Phoenix to replace all 90k streetlights with LEDs

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Some Phoenix residents said the current LED lights were too harsh and should be swapped for warmer, softer lights. (Source: KPHO/KTVK) Some Phoenix residents said the current LED lights were too harsh and should be swapped for warmer, softer lights. (Source: KPHO/KTVK)
The Phoenix City Council voted yes to the warmer, more "orange" lights on Wednesday. (Source: KPHO/KTVK) The Phoenix City Council voted yes to the warmer, more "orange" lights on Wednesday. (Source: KPHO/KTVK)
MESA, AZ (3TV/CBS 5) -

For the last several months, the City of Phoenix has been testing out new LED bulbs to potentially replace all of its streetlights. But some neighbors were worried the 4000 Kelvin bulbs too "blue."

"Our eyes are more sensitive to that and then there's (sic) the health impacts. There's also the public safety issues. People driving on the roads might be blinded by the harshness of it," said resident Nicole Rodriguez.

Since early October, neighborhood groups like Rodriguez’s have been petitioning, writing letters and pleading with the city to try a different warmer type of bulb at just 2700 Kelvin.

[READ MORE: Bulb battle: Some residents hope Phoenix opts for softer LED lights]

"They're not as invasive. You don't feel like your home is going to be lit up," she said.

On Wednesday night, the Phoenix City Council voted yes to the warmer, more "orange" lights.

"Phoenix listened and it took our work and effort as well but that's what it takes," said Rodriguez. "I can hope that people see that not just with this initiative, but with other initiatives, neighborhood voices really do matter."

During the next two years, the city will replace all 90,000 streetlights within city limits at a cost of $30 million. The city thinks these new lights will save it $22 million in energy and maintenance costs over the next 14 years.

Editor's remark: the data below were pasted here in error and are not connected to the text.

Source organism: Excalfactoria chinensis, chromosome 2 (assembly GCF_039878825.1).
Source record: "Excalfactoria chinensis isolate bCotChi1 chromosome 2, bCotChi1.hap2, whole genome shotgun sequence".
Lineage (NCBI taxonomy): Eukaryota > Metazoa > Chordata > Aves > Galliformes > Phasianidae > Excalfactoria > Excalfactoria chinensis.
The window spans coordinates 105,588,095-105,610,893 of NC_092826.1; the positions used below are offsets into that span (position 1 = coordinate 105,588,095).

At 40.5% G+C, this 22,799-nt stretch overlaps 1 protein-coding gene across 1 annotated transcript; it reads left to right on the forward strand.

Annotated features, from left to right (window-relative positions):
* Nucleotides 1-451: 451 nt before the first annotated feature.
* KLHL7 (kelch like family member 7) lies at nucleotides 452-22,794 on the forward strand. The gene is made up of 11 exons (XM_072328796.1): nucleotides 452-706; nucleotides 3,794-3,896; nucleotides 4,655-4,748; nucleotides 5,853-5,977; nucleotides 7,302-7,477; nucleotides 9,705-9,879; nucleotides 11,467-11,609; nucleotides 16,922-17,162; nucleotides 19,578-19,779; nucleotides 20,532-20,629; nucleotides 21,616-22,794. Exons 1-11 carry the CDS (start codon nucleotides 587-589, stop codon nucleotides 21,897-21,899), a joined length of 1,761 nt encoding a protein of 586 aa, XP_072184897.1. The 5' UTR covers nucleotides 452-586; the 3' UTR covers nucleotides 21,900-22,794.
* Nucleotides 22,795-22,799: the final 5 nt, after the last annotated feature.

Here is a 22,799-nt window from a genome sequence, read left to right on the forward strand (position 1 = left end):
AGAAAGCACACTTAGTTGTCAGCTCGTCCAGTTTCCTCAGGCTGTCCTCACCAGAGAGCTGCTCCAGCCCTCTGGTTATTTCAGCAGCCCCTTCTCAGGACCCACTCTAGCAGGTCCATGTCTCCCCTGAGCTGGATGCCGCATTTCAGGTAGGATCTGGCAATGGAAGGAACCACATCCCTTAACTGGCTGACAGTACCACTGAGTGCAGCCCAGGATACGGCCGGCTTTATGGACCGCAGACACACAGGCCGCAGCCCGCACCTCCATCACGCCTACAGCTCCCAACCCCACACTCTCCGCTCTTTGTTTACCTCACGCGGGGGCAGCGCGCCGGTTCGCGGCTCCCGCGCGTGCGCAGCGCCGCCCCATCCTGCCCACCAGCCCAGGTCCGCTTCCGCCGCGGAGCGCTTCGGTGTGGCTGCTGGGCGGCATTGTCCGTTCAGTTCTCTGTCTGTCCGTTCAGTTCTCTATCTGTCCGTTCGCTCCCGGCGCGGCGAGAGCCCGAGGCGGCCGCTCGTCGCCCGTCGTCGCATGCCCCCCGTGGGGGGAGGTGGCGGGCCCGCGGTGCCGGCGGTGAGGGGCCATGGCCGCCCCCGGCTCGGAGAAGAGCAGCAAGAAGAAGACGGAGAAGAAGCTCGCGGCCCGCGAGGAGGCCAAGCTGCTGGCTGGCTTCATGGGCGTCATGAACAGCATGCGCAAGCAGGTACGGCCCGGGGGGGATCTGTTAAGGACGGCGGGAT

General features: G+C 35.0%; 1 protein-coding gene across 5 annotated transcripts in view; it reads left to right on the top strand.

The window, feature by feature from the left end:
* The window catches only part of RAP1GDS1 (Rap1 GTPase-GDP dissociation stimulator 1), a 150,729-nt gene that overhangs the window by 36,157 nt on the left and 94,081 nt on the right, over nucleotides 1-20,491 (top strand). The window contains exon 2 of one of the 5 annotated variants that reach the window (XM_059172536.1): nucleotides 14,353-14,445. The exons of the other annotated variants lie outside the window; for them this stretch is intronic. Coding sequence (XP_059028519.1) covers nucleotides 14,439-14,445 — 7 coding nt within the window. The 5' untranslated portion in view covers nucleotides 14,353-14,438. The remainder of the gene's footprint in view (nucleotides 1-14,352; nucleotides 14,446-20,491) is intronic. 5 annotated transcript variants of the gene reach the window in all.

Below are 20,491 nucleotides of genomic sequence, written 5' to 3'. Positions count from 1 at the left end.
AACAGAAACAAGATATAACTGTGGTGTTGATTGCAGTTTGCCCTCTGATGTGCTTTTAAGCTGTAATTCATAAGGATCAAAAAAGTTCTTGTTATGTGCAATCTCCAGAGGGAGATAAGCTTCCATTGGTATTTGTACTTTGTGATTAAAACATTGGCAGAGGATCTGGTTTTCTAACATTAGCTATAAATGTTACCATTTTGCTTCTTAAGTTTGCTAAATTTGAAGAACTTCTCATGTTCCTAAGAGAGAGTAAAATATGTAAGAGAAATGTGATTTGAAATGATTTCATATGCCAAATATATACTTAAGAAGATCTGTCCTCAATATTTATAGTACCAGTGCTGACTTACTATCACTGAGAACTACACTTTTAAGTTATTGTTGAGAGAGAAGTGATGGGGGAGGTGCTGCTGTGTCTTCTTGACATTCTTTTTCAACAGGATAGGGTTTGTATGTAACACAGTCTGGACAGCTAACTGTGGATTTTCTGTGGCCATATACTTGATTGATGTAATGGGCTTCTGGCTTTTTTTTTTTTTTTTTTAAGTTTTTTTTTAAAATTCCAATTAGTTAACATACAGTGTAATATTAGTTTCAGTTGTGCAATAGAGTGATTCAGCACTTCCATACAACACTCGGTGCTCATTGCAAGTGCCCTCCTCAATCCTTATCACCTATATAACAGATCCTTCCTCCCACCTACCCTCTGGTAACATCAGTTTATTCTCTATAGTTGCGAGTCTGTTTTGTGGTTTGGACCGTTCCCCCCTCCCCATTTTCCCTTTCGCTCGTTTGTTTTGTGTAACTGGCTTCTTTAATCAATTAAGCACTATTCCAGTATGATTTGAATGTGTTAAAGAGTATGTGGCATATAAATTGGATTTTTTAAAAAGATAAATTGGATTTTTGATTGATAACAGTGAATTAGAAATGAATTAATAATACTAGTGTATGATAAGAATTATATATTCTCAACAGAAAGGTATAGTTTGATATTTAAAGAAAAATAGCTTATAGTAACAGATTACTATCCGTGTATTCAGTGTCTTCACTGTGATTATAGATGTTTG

[READ MORE: City of Phoenix looking to overhaul some 100,000 lights with LED bulbs]

"This is an exciting project that will not only yield significant savings in energy and cost but will also address a potential public safety issue, which is the harmful effects that bright lights have on individuals and the environment," said City Councilwoman Laura Pastor. "This is an example of how by working together, with the community and across departments, we can accomplish a large undertaking and be a leader on the cutting edge of technology for other cities to follow."

Copyright 2016 KPHO/KTVK (KPHO Broadcasting Corporation). All rights reserved.


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She previously worked for KVOA in Tucson, covering topics that matter to Arizonans including the monsoon, wildfires and border issues. During the child migrant crisis of 2014, Reimer was one of only a handful of journalists given access to the U.S. Customs and Border Protection detention facility in Nogales, where hundreds of unaccompanied children were being held after crossing into the U.S. from Central America. Before that, Reimer worked at WREX in Rockford, IL. Lauren is a graduate of the University of Wisconsin - Milwaukee and still visits home often. When not chasing news stories, Reimer loves to explore, enjoying everything from trying new adventurous foods to visiting state and national parks or local places of historical significance.

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